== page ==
Friday, September 19, 2008


Alright, to be fair, I had no idea who this band was. I can not be blamed for this, however, as I am a North American, and as such I am not privy to this particular band. This is an Australian band. Those who like them, like them a lot. ( Nice right, An Alexander Kieth's reference, from Hanoi, in the middle of Asia. Who rocks? Me, that's who.)
I have heard Australians, and let us remember they are the only country in the world to be their own continent, tell me how awesome Regurgitator is. They are like Canada's Tragically Hip, apparently. So I am excited to announce that your's truly will be opening up for them at an outdoor venue where there are supposed to be 3,000 to 5,000 people in attendance. Yeah, that's not a lot, but I ask you, Have any of you played for that many people? I rest my case. I know some of you have, so shut up!
Regurgitator are being brought in by the Australian Chamber of Commerce, or Auscham, as they are lovingly referred to around here. I say lovingly because they rock! Having attended Canada day here in Hanoi and being bored to tears by the festivities, I must say, Australia knocked it out of the park for the Big Day Out. I am a fan of Australia now.
It will be a true rock-n-roll day, with an outdoor festival followed by a party back at the hotel. C'mon, that is awesome. I apologize if I am coming off as a bit of a braggart, but I am not there with you to passively-aggressively shit-talk my own work in hopes of you telling me how great it is. Ah Hem. Anyway, I am super stoked, and looking forward to a great night. I, of course, will be writing a blog about the evening so I hope you stay tuned.
Word to Big Bird,

Tuesday, September 09, 2008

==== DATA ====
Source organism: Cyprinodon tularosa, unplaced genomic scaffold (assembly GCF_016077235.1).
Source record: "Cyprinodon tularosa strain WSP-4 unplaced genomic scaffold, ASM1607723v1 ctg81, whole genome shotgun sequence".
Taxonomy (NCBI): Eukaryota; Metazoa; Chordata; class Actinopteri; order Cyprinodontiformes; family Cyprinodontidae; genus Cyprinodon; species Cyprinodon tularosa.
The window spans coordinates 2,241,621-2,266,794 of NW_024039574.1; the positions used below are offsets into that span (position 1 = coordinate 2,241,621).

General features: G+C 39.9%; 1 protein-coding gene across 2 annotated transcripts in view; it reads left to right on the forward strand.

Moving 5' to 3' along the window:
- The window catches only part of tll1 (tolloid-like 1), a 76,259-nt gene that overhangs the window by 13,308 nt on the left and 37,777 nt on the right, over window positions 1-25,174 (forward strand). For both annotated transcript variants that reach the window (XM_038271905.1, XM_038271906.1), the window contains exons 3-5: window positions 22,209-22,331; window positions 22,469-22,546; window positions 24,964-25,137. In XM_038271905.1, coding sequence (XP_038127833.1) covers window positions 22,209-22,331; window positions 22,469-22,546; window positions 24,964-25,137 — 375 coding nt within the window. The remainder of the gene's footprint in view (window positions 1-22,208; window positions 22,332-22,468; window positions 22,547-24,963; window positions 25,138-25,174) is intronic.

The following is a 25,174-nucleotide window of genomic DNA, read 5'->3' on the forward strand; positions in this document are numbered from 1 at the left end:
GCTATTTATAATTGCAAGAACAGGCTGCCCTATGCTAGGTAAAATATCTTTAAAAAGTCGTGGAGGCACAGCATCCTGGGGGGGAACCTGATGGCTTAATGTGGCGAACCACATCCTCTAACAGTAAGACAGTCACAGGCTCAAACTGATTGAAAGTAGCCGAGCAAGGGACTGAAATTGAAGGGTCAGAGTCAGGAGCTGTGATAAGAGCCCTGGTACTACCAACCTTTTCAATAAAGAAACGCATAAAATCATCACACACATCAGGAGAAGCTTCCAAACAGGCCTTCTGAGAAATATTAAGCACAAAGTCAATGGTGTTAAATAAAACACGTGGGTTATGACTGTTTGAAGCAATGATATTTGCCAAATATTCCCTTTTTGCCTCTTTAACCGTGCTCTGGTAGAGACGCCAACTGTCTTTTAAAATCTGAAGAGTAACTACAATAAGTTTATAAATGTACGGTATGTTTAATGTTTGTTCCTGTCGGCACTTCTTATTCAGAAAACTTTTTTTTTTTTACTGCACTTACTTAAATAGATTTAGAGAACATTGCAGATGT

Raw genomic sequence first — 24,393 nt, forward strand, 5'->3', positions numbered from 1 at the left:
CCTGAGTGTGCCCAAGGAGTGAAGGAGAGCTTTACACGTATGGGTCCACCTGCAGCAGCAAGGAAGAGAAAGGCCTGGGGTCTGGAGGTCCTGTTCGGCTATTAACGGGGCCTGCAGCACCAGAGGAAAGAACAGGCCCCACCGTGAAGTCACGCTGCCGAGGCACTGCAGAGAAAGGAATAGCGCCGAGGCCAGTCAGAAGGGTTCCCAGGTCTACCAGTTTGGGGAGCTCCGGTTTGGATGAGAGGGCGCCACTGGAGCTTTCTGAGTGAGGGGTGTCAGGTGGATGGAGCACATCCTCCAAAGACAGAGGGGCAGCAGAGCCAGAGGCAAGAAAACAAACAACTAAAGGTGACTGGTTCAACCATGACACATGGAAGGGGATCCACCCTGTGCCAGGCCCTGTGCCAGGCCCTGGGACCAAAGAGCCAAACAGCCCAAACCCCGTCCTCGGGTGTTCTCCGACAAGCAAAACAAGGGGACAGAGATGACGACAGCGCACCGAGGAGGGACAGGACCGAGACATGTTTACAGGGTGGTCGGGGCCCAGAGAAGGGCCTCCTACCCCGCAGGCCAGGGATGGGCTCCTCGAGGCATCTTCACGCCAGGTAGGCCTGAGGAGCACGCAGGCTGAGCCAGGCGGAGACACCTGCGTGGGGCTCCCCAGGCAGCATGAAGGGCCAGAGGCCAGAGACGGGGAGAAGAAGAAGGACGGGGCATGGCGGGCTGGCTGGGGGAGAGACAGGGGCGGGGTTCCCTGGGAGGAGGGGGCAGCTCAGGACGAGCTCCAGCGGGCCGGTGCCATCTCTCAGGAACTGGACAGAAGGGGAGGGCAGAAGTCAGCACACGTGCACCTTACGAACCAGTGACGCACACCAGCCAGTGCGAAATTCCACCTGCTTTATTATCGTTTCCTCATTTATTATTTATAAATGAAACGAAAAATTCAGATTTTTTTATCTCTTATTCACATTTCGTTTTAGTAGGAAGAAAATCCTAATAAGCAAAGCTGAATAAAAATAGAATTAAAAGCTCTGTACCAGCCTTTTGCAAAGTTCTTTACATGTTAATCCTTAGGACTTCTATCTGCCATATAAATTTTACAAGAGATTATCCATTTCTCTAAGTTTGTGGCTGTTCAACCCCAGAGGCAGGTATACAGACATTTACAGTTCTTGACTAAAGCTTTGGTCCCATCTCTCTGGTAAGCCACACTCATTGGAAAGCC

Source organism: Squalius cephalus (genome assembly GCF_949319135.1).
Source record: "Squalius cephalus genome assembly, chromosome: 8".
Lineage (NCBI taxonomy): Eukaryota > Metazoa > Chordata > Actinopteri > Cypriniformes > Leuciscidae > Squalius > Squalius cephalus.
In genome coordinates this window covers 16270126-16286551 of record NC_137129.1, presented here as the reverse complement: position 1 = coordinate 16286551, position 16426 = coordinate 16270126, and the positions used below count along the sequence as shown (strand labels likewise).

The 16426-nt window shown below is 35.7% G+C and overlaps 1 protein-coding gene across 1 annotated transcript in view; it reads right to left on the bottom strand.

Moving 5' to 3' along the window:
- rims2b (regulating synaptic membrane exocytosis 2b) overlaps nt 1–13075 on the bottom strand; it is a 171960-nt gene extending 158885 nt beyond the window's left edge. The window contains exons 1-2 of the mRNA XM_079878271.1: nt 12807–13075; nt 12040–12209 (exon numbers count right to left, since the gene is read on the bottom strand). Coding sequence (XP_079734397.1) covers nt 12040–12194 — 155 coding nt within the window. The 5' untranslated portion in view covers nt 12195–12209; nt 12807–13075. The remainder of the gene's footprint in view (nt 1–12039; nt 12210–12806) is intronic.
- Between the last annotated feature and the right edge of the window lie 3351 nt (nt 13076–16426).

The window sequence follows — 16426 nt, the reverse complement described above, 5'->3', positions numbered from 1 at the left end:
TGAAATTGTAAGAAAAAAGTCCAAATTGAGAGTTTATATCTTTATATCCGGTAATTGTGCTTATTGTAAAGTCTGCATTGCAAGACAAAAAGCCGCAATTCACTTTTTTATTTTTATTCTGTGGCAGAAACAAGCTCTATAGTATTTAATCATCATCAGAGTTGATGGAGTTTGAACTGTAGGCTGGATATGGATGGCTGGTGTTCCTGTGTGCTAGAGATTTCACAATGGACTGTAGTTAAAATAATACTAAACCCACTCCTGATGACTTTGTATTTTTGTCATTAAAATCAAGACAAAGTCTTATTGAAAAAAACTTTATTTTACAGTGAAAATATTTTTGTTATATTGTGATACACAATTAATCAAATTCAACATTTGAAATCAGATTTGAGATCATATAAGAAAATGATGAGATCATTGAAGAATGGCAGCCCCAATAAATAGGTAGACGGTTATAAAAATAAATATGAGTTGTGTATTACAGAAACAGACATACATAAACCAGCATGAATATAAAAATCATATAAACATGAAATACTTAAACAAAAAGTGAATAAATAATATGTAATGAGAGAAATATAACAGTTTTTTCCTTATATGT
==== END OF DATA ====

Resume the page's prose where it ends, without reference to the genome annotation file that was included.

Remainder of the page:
2 years in Nam

It has been two years since we landed on Vietnamese soil and still I haven't decided what I think about this place. I can tell you that I have never in my life felt more free than I have driving the streets of this Socialist Republic after midnight. I come from Canada, which is considered to be one of the most free countries in the world, and while I agree with that somewhat, I never would have realized how much fear I was carrying around with me while I was there. I would drive my car and feel afraid of speeding or if I had a beer or two that was always on my mind. While I was working, I was always afraid of being caught screwing around, like I always did, by my bosses. I was consciously aware of the fact that I was working for other people in Canada, where here it feels more like I am working for myself. There are so many things to fear in Canada that I was taking for granted until I left.
These people are barbaric, innocent, honest,unique,playful,ambivalent,creative and welcoming. I have complained long and hard about the Vietnamese over drinks at a local Western bar, but there is a sincerity with these people that I would be hard pressed to find anywhere else. Vietnam is like a second home to me, and especially now that we are discussing leaving here and going back to Taiwan, for a short time, before finally heading home to end this epic pilgrimage. I want to make the most of this situation and get everything I can out of these people and this place, by finally shaking off my Canadian hang-ups and pre-conceived notions, and just letting myself enjoy this chaotic and complicated country. I love Vietnam and I love the Vietnamese in a way that you love a long losing baseball team or an old beat up car you just can't let go of.
We are leaving. that is a fact and a foregone conclusion. Yet, I am already missing this place before I have even left it. It has ruined me in a lot of ways and I have a lot of changing to do, whereby I can even fit back in to the Canada I have left almost four years ago. It will be interesting, and I guess that is all that matters. we are short-timing now in Asia, and we will see where this road takes us. I can't wait for the trip.